Boeing's Starliner while docking with the International Space Station. ©NASA

Speaking on the 20th of November NASA's Phil McAlister, Director of the Commercial Spaceflight Division for Space Operations, said the Boeing Starliner spacecraft was on schedule for the Crew Flight Test mission no earlier than April 14th.

Boeing and NASA have closed out work on all issues from Orbital Flight Test 2, which flew in May 2022, and ninety-eight percent of certification paperwork needed according to Phil McAlister.

The Crew Flight Test is currently planned to carry NASA astronauts Suni Williams and Butch Wilmore to the International Space Station where they will stay for eight days along with the spacecraft.

LandSpace unveils its Zhuque-3 re-usable rocket

LandSpace's announcement presentation of Zhuque-3.
LandSpace's announcement presentation of Zhuque-3.

On the 23rd of November, LandSpace announced its Zhuque-3 rocket to the wider world.

Zhuque-3 is planned to lift 20,000 kilograms to low Earth orbit when expended, 16,500 kilograms when landed downrange, and 11,000 kilograms when landing back at its launch site. LandSpace is looking to have Zhuque-3 be a two-stage launch vehicle made of stainless steel and powered by engine-burning liquid methane and liquid oxygen.

The first stage is planned to be recovered and re-used like SpaceX's Falcon 9 with deployable landing legs and grid fins. Any potential second-stage re-use information is currently unknown outside of LandSpace.

North Korea reaches orbit with Chŏllima-1 for the first time

Chŏllima-1 being lifted vertical at the Sohae Satellite Launching Station. ©KCNA
Chŏllima-1 being lifted vertical at the Sohae Satellite Launching Station. ©KCNA

This topic is part of a larger article written by Jack Congram for Cosmic Nxws and is available in full here.

The 21st of November saw the first successful launch of Chŏllima-1 while carrying the Malligyong-1c satellite into a sun-synchronous orbit from the Sohae Satellite Launching Station in the Democratic People's Republic of Korea. The Malligyong-1c is the third military reconnaissance satellite attempted to be launched atop of the Chŏllima-1 rocket.

Malligyong-1c is the third spacecraft to be placed into orbit by the Democratic People's Republic of Korea. This launch was also the first successful launch of the Chŏllima-1 launch vehicle. Ground observers watching the launch also reportedly saw the first stage of the rocket explode after the second stage separated and began flight.

New Glenn to launch Mars satellites for NASA on first flight

New Glenn's first stage tanks outside of Blue Origin's factory. ©NSF/Max Evans
New Glenn's first stage tanks outside of Blue Origin's factory. ©NSF/Max Evans

On November 20th NASA's Bradley Smith, Director of Launch Services for Space Operations, announced that the launch of the Escape and Plasma Acceleration and Dynamics Explorers (ESCAPADE) mission is currently targeting an August 2024 launch. This would also be the first launch of Blue Origin's New Glenn rocket.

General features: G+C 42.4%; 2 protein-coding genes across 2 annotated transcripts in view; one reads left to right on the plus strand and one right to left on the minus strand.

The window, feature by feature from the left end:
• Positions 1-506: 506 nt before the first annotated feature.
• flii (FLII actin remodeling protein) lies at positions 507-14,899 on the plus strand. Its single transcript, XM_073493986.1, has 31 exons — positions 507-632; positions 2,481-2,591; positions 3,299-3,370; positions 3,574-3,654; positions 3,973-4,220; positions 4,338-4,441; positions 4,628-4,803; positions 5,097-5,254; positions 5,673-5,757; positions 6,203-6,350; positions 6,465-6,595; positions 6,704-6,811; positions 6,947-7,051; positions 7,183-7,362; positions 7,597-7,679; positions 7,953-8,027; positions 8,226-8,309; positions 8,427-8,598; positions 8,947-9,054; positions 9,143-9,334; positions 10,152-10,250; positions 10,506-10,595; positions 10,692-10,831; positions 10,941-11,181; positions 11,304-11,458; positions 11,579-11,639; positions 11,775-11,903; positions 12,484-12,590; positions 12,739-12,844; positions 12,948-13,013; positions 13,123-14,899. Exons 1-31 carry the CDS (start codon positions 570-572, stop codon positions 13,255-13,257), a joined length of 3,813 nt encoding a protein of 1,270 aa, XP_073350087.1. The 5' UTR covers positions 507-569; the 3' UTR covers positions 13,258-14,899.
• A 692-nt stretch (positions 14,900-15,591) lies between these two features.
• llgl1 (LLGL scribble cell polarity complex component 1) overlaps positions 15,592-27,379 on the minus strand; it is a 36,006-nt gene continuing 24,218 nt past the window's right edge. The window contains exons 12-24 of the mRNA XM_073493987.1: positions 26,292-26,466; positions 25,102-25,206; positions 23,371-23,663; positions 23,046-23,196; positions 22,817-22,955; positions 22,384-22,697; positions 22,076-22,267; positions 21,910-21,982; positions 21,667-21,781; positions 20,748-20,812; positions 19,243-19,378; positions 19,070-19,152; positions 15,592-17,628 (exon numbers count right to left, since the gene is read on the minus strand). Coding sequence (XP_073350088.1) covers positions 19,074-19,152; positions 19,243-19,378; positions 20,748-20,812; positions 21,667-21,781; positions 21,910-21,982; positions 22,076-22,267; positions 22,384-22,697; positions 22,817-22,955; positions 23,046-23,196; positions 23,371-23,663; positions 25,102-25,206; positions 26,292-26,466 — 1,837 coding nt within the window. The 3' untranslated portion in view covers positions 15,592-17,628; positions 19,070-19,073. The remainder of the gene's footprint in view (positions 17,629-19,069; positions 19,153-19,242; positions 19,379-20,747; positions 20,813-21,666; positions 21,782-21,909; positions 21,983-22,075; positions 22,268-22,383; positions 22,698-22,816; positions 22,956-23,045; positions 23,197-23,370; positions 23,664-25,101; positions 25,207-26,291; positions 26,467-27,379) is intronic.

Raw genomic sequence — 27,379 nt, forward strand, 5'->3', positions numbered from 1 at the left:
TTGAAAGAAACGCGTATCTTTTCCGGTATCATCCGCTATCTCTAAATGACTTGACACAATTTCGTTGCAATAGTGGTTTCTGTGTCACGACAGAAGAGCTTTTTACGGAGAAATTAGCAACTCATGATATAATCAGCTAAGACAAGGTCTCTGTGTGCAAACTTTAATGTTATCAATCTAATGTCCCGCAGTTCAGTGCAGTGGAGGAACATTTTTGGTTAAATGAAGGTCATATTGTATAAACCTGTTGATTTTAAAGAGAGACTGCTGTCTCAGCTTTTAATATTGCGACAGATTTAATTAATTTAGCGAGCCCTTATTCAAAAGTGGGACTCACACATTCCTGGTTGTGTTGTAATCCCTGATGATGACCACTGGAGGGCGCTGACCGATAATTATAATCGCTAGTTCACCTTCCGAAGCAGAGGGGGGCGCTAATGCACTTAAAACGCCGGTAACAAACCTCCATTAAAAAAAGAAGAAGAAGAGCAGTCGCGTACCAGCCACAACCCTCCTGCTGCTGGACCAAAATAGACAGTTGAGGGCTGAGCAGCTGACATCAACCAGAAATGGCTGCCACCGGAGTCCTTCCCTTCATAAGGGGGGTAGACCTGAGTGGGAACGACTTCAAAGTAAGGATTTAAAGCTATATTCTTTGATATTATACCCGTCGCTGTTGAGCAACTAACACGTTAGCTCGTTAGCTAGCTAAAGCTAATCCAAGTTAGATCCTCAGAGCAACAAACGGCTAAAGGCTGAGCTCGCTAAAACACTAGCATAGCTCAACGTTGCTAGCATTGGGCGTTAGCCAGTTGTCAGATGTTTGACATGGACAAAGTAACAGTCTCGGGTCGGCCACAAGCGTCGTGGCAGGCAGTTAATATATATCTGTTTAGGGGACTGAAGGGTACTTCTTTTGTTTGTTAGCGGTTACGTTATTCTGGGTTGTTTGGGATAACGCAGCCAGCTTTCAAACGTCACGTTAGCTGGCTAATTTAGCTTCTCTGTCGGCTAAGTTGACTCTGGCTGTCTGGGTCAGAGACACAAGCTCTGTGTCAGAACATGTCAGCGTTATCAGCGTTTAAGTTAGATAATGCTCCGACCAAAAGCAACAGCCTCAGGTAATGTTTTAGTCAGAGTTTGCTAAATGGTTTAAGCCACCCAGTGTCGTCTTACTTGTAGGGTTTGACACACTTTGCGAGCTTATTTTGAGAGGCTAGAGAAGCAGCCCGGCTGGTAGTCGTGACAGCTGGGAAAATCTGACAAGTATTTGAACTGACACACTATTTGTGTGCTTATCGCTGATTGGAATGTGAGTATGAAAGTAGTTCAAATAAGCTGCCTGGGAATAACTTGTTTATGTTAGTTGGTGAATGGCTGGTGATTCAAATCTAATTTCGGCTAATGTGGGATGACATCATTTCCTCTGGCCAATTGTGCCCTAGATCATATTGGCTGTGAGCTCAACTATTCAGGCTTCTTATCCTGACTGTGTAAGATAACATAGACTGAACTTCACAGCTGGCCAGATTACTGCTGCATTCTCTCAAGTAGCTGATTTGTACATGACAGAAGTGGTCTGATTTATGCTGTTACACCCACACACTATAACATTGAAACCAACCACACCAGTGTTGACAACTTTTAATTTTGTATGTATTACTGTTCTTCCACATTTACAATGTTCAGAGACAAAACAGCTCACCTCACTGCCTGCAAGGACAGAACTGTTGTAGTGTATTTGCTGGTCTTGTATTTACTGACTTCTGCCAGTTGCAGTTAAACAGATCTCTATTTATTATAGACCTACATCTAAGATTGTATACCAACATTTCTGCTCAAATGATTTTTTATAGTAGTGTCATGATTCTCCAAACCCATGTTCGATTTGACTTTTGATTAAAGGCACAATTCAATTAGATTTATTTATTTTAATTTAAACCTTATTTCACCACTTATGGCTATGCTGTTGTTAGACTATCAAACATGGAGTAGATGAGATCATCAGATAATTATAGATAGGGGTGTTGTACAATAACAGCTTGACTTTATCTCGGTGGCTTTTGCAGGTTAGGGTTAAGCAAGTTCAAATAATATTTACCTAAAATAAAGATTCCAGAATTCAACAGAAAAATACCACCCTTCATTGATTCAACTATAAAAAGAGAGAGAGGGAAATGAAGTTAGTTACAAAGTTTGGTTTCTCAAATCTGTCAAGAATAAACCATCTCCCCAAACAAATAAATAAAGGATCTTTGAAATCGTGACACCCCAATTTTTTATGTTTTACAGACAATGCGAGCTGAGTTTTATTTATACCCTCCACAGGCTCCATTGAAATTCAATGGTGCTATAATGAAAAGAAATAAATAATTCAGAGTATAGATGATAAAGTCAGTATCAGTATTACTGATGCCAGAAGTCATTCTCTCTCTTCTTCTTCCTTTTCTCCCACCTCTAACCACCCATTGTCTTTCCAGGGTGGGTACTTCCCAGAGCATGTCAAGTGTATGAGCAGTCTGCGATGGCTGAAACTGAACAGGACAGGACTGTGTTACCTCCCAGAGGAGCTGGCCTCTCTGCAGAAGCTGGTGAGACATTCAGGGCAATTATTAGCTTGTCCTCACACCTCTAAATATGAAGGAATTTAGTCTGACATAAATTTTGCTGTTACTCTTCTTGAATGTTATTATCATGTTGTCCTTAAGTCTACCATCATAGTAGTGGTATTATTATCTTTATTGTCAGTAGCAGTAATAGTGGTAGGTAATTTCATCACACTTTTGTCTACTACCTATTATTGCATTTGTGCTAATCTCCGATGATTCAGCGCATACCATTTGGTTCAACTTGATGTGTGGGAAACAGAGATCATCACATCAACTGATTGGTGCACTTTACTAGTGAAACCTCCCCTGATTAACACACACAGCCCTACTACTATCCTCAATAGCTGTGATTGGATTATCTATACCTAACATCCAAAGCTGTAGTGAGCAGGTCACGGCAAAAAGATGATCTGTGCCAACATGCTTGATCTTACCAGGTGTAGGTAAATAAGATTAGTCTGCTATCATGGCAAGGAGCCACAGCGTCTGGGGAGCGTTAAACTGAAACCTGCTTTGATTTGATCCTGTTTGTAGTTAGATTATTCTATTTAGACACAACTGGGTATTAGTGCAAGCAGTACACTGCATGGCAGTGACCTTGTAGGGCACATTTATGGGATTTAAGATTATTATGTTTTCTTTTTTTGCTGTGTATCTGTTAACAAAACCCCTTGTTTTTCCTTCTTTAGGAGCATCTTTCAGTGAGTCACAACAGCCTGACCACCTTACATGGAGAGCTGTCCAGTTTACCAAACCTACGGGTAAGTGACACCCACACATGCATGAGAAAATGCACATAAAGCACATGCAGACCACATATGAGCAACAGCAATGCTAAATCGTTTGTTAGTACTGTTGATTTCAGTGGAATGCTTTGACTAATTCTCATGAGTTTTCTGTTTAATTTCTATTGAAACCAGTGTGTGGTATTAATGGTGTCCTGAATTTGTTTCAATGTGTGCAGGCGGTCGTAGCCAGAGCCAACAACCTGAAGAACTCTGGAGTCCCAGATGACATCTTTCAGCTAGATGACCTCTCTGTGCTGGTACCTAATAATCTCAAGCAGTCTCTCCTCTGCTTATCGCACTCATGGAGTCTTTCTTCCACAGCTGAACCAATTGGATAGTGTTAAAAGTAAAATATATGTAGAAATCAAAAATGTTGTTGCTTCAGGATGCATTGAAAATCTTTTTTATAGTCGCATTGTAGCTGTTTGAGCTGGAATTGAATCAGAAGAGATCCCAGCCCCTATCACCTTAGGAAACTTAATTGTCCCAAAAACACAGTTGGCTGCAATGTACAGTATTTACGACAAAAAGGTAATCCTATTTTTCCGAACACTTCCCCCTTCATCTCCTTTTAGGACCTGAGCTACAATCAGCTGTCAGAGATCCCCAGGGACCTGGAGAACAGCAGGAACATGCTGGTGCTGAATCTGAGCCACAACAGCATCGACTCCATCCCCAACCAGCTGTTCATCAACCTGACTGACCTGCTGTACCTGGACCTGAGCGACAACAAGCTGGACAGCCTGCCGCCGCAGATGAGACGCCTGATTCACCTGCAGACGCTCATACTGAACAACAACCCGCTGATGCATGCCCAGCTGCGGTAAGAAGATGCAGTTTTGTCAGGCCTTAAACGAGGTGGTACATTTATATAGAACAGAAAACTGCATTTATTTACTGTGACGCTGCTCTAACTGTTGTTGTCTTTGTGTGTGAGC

According to NASA ESCAPADE consists of two identical interplanetary Photon spacecraft developed by Rocket Lab. Both spacecraft are about the size of a mini-fridge and weigh no more than roughly 250 pounds (120 kilograms) excluding fuel. ESCAPADE plans to study how Mars’ magnetosphere interacts with the solar wind, and the processes driving its atmospheric escape.

NASASpaceFlight's Max Evans also spotted the first-stage tanks (pictured above) outside of buildings at Blue Origin's campus close to the Kennedy Space Center in Florida.

Dream Chaser 'Tenacity' ready for testing

Dream Chaser 'Tenacity' during its construction. ©Sierra Space
Dream Chaser 'Tenacity' during its construction. ©Sierra Space

Sierra Space announced at the start of the month that it had completed construction on its first Dream Chaser spaceplane 'Tenacity'. The company currently expects to ship 'Tenacity' to NASA's Neil A. Armstrong Test Facility in Ohio for environmental testing.

Dream Chaser has been in development in many forms for over a decade with the goal of providing cargo transportation services to the International Space Station. NASA has also awarded Sierra Space a minimum of seven resupply missions to the International Space Station under a Commercial Resupply Services 2 contract awarded in 2016.

Tom Vice, the Cheif Executive Officer of Sierra Space, also said the following in a press release from the announcement of 'Tenacity's' completion;

“Today we have arrived at a profound milestone in both our company’s journey and our industry’s future – one that has been years in the making and is shaped by audacious dreaming and tenacious doing” – I am reminded of a comment made by Steve Jobs that every once in a while, a revolutionary product comes along that changes everything. I think Dream Chaser is that product. This breakthrough shifts paradigms and redefines space travel. The Dream Chaser is not just a product; it’s a testament to human spirit, determination and the relentless pursuit of what lies beyond.”